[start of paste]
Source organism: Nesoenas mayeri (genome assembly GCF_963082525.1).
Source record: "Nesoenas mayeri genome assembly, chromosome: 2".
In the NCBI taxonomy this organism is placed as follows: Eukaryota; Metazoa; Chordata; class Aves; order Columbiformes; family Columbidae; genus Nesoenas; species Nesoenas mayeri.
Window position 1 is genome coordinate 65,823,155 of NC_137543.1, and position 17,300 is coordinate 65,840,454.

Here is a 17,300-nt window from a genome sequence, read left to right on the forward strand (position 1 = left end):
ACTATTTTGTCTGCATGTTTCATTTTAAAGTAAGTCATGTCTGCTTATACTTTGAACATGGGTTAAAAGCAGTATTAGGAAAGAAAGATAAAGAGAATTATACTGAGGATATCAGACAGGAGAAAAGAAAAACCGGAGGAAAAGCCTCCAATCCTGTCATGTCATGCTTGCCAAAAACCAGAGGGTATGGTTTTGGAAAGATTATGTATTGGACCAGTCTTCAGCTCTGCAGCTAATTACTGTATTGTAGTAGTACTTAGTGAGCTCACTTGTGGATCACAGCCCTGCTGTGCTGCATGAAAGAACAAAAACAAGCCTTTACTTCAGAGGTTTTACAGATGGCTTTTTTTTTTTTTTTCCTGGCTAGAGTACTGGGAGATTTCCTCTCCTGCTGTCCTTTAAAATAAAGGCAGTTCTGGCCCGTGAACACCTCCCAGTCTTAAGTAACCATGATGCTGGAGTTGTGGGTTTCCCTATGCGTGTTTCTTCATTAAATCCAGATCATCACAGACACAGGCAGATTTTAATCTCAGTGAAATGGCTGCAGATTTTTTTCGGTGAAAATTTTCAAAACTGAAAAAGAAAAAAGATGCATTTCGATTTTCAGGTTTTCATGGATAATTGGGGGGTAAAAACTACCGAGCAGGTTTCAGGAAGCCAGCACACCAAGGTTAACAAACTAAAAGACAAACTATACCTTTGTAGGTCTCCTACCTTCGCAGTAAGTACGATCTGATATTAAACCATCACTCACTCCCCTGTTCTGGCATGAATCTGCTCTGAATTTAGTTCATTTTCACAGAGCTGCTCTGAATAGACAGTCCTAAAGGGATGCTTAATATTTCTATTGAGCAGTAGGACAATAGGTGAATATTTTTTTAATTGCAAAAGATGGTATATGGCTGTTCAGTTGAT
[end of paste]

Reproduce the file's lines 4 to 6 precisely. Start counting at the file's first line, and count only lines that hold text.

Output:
Window position 1 is genome coordinate 65,823,155 of NC_137543.1, and position 17,300 is coordinate 65,840,454.

Here is a 17,300-nt window from a genome sequence, read left to right on the forward strand (position 1 = left end):
ACTATTTTGTCTGCATGTTTCATTTTAAAGTAAGTCATGTCTGCTTATACTTTGAACATGGGTTAAAAGCAGTATTAGGAAAGAAAGATAAAGAGAATTATACTGAGGATATCAGACAGGAGAAAAGAAAAACCGGAGGAAAAGCCTCCAATCCTGTCATGTCATGCTTGCCAAAAACCAGAGGGTATGGTTTTGGAAAGATTATGTATTGGACCAGTCTTCAGCTCTGCAGCTAATTACTGTATTGTAGTAGTACTTAGTGAGCTCACTTGTGGATCACAGCCCTGCTGTGCTGCATGAAAGAACAAAAACAAGCCTTTACTTCAGAGGTTTTACAGATGGCTTTTTTTTTTTTTTTCCTGGCTAGAGTACTGGGAGATTTCCTCTCCTGCTGTCCTTTAAAATAAAGGCAGTTCTGGCCCGTGAACACCTCCCAGTCTTAAGTAACCATGATGCTGGAGTTGTGGGTTTCCCTATGCGTGTTTCTTCATTAAATCCAGATCATCACAGACACAGGCAGATTTTAATCTCAGTGAAATGGCTGCAGATTTTTTTCGGTGAAAATTTTCAAAACTGAAAAAGAAAAAAGATGCATTTCGATTTTCAGGTTTTCATGGATAATTGGGGGGTAAAAACTACCGAGCAGGTTTCAGGAAGCCAGCACACCAAGGTTAACAAACTAAAAGACAAACTATACCTTTGTAGGTCTCCTACCTTCGCAGTAAGTACGATCTGATATTAAACCATCACTCACTCCCCTGTTCTGGCATGAATCTGCTCTGAATTTAGTTCATTTTCACAGAGCTGCTCTGAATAGACAGTCCTAAAGGGATGCTTAATATTTCTATTGAGCAGTAGGACAATAGGTGAATATTTTTTTAATTGCAAAAGATGGTATATGGCTGTTCAGTTGAT